Last week’s column ended on a note about the importance of the middle class to ensure income equality in Canada.
Since then Stats Canada has released a number of demographic reports highlighting the movement of Canadians from East to West in pursuit of full-time employment with a livable wage. At the same time 61 presidents of Canadian colleges, institutes and polytechnics were meeting with government officials in Ottawa to talk about skills shortages.
Their talks centered upon workplace technology and the increase in demand for an educated and technically savvy labour force.
These talks arose as a consequence of projections that suggest employers will not be able to fill 1.5 million jobs in the coming year because we don’t have the workers to meet the job skills required (even if you include immigration).
This scenario of labour shortages occurring in conjunction with high rates of youth unemployment and sector unemployment arises because some Canadians just don’t have the education or the skills to meet job market needs.
Hence the middle class begins to erode because anyone living on EI benefits or social assistance is unlikely to live a middle class life.
Growing income inequality is on the horizon.
On top of this you have the working poor, those individuals who have limited job skills—even with full employment they don’t make enough to pay their bills.
Contrast that situation with a country (Canada) that prides itself on equal opportunity for all, and a key question emerges; to what extent do we expect our governments to intervene when it comes to supporting the unemployed and the poor?
On the whole, most of us believe that our society should have a number of safety nets where no one really goes without food or shelter. We believe these nets prevent a huge gap between rich and poor.
So at what point do we expect government to invest further in education and training to move beyond income assistance?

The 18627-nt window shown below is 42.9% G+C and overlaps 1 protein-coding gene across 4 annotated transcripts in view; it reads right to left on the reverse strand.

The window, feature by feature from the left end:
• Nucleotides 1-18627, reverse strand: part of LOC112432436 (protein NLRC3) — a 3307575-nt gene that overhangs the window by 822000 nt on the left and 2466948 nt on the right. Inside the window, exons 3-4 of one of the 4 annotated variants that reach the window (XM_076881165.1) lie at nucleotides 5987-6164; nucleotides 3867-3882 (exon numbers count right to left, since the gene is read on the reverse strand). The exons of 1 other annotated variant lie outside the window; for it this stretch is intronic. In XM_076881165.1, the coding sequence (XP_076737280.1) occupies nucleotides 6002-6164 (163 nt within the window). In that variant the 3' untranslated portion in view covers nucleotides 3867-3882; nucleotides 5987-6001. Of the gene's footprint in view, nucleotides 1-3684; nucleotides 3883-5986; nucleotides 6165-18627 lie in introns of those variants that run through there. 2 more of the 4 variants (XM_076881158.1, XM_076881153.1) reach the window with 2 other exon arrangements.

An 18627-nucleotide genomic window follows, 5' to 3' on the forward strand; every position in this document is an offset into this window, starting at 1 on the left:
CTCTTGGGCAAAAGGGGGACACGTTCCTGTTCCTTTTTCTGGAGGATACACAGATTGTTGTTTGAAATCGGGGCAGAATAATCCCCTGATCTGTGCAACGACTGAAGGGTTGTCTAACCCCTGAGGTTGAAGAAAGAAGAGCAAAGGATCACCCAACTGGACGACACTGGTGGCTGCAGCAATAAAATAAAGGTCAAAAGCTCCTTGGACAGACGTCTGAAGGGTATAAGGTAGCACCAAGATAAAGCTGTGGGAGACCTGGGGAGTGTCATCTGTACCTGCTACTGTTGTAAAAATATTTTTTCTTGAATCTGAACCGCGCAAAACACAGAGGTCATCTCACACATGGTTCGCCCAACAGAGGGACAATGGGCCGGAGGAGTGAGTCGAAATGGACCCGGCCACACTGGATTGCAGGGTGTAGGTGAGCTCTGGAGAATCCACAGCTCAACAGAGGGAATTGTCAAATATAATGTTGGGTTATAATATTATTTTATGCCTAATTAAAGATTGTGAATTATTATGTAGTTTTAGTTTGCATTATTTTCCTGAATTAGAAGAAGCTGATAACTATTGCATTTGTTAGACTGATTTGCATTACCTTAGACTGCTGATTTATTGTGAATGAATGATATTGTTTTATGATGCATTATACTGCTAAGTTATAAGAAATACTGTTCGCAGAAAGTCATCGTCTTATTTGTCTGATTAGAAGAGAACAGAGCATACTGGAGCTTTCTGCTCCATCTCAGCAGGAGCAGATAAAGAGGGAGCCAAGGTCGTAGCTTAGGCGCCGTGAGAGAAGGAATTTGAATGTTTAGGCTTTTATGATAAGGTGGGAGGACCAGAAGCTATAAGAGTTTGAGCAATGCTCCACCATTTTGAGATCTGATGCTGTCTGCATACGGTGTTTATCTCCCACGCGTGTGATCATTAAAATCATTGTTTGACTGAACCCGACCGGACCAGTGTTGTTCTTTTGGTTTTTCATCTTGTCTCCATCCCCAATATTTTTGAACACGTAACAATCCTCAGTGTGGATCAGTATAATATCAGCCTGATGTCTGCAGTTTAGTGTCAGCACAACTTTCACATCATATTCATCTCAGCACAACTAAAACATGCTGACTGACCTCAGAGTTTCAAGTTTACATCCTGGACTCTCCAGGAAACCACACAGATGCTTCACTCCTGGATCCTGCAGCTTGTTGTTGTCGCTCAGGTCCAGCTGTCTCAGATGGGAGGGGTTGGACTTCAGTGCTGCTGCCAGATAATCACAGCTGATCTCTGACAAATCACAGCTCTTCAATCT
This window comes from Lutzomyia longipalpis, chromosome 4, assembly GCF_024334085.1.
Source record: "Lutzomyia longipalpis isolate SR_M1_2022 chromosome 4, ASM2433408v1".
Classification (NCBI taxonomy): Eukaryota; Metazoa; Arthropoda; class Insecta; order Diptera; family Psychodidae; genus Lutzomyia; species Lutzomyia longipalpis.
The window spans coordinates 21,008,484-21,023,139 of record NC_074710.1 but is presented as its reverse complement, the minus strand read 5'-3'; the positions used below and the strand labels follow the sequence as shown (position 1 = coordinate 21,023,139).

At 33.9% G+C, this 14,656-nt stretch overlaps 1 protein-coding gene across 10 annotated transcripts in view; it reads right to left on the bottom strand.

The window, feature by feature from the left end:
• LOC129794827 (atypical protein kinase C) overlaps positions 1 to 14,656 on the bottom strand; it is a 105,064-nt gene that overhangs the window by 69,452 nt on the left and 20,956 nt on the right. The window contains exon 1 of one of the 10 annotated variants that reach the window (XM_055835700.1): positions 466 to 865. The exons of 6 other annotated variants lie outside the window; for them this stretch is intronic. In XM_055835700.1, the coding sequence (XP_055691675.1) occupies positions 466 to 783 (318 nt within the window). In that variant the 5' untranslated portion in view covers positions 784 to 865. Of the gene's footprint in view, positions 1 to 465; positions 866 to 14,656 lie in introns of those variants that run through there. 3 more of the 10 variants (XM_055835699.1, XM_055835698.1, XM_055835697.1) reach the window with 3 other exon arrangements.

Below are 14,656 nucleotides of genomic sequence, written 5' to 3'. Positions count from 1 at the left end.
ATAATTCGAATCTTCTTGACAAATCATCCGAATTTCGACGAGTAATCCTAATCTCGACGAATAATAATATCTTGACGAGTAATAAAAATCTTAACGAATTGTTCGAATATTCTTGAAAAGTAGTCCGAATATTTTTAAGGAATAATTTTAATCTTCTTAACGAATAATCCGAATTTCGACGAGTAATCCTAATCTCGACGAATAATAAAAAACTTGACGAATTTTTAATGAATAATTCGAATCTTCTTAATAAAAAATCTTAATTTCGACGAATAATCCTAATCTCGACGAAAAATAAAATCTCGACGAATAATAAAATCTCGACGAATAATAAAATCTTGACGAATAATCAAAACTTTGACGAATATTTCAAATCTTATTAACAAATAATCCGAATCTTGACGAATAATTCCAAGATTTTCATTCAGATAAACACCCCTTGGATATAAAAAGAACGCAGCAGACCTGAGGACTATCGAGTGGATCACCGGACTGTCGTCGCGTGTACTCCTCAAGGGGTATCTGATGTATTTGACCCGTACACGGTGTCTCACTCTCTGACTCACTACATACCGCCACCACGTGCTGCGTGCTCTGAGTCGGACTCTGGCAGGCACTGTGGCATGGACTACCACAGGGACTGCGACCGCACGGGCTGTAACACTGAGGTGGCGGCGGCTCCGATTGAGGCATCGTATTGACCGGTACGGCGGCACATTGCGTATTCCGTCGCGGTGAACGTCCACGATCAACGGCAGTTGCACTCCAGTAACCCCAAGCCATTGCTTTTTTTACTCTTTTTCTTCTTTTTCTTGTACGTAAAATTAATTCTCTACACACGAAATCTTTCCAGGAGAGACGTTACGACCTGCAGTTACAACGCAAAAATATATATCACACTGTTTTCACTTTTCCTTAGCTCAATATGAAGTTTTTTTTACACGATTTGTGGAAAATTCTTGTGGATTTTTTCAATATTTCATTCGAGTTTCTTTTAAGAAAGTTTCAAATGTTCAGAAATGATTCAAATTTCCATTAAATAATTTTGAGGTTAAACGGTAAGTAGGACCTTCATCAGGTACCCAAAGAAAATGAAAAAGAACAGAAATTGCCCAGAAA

If we truly believe in a democratic society (which encompasses a solid middle class that earns enough money to provide for their families, save for retirement and pay taxes), then we should support a system which most Canadians can be part of the middle class through gainful employment at a wage that sustains them. This support needs to help workers get the education and skills to fill those 1.5 million job vacancies.
Without finding ways to help Canadians secure these jobs we will end up with more people requiring support and fewer people who will be paying the taxes to provide it.
Statistics from the latest economic boom showed that the rich got richer compared to both the middle and lower classes.
As our economy begins to move forward it’s important that we recognize the need to sustain and grow the middle class.
The occupy movement forced many governments take a hard look at inequality. Social economists argue that in any country with any type of growth, governments would be wise to invest their resources in social development through education and other services.
In strong nations, citizens support their government, not the other way around.